Mere months after the release of Cats single-human-handedly made the case for why it’s still fun to go see a movie in a crowded theater, preventative measures against the spread of coronavirus made the mere thought of shouting-along to a film in the company of others a distant (forgive us) memory. But as if it had some sort of Jellicle sixth sense, Universal made Cats available for digital purchase on March 17, right as people around the world were settling into their new socially distanced routines, in serious need of something to stream. While some have been drawn to watching relevant pandemic films like Contagion, others simply want comfort shows. Cats is neither: too bizarre to have any tether to the real world, and too horrific to qualify as a comfort to anyone. Still, we rewatched Cats at home, alone, on a laptop, with no sing-alongs or hooting crowds. And we’ll say this: Cats hits different when you’ve been quarantined for a week. In isolation, you’ll catch more than a few disturbing moments that went unnoticed before. For example:
“Castle on a cloud?” Honey, there is a cat skull on a cloud.
Adding to our list of things these cats are smaller than, somehow: a fish.
When Nanny from Muppet Babies throws Baby Victoria onto the street, you can see a vaudeville sign in the background that says “Cheshire” (like a cat!) and another big neon sign that says “WAKE UP AND DREAM!” The two of which, combined, seem to suggest that Victoria is either our white rabbit ushering us into an Alice in Wonderland world of trippy confusion, or that Tom Hooper is aware that what he’s doing is akin to a night terror.
This is the loading wheel on the MacBook they give you in Hell.
In whatever year Cats was meant to take place, AF1s definitely didn’t exist yet. The line between which cats deserve shoes and which are saddled with homunculus feet only gets hairier as Cats goes on.
Us, inviting you over to eat out of the toilet. (That’s code for “watch Cats.”)
The spooky graveyard scene in Cats is just a made-up holiday by the Dutch-angles industry to sell more Dutch angles. This has big “Come play with us” twins vibes, only freakier, because they both look like Splice from Splice.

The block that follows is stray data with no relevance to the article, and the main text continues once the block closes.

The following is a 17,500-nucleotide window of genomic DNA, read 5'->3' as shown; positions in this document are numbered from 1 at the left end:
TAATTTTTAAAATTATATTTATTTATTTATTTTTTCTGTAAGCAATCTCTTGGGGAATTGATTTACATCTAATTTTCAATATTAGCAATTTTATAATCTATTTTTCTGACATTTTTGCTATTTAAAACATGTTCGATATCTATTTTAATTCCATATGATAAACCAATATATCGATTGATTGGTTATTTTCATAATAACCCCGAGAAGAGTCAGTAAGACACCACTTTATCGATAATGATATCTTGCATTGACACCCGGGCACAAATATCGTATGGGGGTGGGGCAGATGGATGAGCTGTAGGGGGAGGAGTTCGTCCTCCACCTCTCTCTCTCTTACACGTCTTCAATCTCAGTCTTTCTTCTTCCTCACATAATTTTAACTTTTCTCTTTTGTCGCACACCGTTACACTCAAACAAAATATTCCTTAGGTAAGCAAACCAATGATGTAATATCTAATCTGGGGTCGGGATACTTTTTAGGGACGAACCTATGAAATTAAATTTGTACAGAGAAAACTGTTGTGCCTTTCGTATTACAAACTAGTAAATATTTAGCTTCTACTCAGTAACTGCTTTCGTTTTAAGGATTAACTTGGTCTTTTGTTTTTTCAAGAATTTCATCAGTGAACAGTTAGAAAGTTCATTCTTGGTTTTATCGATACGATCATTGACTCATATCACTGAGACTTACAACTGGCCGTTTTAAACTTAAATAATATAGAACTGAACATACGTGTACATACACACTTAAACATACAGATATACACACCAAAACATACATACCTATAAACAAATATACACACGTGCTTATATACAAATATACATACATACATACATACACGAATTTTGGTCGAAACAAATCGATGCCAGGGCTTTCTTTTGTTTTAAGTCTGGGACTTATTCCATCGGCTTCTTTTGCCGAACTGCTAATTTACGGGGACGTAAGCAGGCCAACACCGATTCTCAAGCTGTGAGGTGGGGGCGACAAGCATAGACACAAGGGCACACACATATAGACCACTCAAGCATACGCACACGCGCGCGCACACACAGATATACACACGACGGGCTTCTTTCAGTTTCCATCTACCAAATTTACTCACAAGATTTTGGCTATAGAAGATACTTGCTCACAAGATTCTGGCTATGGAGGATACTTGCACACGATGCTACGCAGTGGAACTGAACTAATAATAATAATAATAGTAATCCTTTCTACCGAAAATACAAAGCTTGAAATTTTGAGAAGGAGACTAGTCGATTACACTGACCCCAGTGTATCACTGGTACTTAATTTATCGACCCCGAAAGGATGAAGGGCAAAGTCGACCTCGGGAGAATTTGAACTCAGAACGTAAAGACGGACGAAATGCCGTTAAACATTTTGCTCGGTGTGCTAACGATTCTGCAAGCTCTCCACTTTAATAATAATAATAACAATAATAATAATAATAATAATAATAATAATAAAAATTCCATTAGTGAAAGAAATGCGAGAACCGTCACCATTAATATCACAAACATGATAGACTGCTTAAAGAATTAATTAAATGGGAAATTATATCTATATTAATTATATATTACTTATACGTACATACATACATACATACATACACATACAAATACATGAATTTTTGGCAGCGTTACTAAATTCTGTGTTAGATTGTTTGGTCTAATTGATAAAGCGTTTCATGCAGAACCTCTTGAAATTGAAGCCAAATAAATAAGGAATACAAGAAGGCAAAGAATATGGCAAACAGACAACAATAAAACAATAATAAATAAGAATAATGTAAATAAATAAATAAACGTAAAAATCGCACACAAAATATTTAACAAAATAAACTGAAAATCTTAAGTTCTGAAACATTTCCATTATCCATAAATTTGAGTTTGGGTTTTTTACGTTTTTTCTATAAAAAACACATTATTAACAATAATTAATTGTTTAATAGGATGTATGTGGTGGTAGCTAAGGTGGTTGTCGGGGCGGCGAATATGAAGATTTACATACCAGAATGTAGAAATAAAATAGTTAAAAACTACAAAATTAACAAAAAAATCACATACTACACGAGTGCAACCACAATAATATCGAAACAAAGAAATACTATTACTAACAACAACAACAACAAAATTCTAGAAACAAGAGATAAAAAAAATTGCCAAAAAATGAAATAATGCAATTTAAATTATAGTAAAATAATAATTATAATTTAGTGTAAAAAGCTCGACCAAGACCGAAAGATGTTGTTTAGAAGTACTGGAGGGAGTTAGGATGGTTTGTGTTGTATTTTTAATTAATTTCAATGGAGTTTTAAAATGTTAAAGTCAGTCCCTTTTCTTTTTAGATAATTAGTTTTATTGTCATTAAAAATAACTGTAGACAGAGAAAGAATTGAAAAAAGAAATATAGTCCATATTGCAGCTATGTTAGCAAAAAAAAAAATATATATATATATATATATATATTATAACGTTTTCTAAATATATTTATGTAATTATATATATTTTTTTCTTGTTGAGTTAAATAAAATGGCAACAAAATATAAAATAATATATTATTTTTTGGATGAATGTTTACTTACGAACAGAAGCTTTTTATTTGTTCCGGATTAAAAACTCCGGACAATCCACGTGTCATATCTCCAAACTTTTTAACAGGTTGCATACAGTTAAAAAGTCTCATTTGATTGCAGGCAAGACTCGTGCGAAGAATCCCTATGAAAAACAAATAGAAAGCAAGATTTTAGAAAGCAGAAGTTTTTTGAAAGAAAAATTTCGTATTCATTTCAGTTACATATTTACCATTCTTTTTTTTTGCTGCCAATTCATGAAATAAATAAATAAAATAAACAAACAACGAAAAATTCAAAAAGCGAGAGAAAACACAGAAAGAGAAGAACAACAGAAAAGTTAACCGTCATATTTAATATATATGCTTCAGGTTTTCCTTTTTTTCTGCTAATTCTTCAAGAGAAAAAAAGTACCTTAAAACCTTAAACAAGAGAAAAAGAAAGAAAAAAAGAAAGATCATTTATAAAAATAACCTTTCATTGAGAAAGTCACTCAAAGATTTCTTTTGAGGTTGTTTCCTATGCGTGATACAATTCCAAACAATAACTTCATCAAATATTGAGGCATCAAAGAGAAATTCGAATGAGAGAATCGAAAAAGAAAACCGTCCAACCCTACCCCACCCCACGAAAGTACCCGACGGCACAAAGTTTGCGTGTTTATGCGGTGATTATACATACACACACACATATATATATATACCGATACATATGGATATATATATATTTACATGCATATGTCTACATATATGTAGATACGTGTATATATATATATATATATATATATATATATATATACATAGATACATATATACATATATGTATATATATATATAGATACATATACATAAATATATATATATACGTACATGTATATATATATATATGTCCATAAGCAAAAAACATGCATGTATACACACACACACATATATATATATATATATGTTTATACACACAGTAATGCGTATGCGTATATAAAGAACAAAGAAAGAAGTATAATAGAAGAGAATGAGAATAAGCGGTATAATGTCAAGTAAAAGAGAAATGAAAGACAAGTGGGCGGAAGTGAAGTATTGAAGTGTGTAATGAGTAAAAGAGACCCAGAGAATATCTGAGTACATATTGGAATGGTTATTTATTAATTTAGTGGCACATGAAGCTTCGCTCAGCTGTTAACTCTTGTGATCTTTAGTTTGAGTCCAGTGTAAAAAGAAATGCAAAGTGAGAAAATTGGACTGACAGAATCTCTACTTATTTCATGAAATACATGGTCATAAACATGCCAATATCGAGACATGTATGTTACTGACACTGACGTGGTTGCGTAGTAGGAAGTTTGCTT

Blink and you’ll miss it: When Jennyanydots scratches her cat-taint (purrineum?) the camera has mercy and cuts to the back of her head, where for a brief millisecond, she looks like live-action Garfield from the Bill Murray Garfield. Which is also a terrible movie by any measure, but oh God, better than this.
Could the “Berlioz soap” tin be a reference to Cats’ feline musical predecessor, The Aristocats? The tom-kittens in that film wore little bows around their necks, just like the mice in this Cats scene, and were named Toulouse and Berlioz. I didn’t have to look that up. That is a fact that lives in my brain, where other things like “math” should be.
And this must be a reference to Fritz the Cat, right?
Imagine if Tom Hooper made Fantine yeet away on all fours after singing “I Dreamed a Dream.” We should be outraged for J.Hud. We should be taking to the streets.
Everyone freaks out about Judi Dench’s fourth-wall-penetrating address at the end of the movie, but no one seems to have noticed the moment when James Corden stares down the barrel of the lens and says the name of the movie. Powerful.
Skimbleshanks appears for the first time at the 40-minute, 30-second mark, in case you’re looking for him in the background, a game fittingly known as Trainspotting. We think he’s fondling a tap shoe?
Old Deuteronomy with the handwashing hygiene PSA. She definitely doesn’t take her ring off when she handwashes for 20 seconds; she doesn’t even take it off to film Cats.
mlam mlam mlam myam
Where were you when you realized Mr. Mistoffelees’s wand is a pencil?
Another small detail we missed in the theater because we couldn’t hear it over the constant, rapturous applause: When Skimble says you “won’t be bothered by mice,” a little white mouse-child runs away and squeaks “Skimble! No!”
Skimbleshanks did a tight pirouette into the sky and disappeared into a puff of smoke, and still people call this movie things other than “good.”
Put your coat back on, sir, you’re scaring the children.
The lyric “not long ago, this phenomenal cat produced seven kittens right out of a hat” imbued us with the awesome, terrible knowledge that Mr. Mistoffelees does indeed fuck. Also, this is the last we see of the mice children, because … they die?
Not sure if we fully processed the flying Fantasia instruments the first time around.
Bustopher Jones’s twinning boyfriend is known as simply the Maitre D’, according to the Cats Fandom Wiki. He is “a meek cat that follows Bustopher Jones around.” Here, they enjoy a celebratory shrimp because the wicked Macavity has been trapped on a roof or something.
Awful, just awful. She is singing about “potted grouse” and “salmon paste.” We don’t know if these are types of old-timey cat food or just standard English cuisine. The copious lip-smacking from Munkustrap and Mistoffelees is particularly repulsive.
Cats don’t belong in balloons.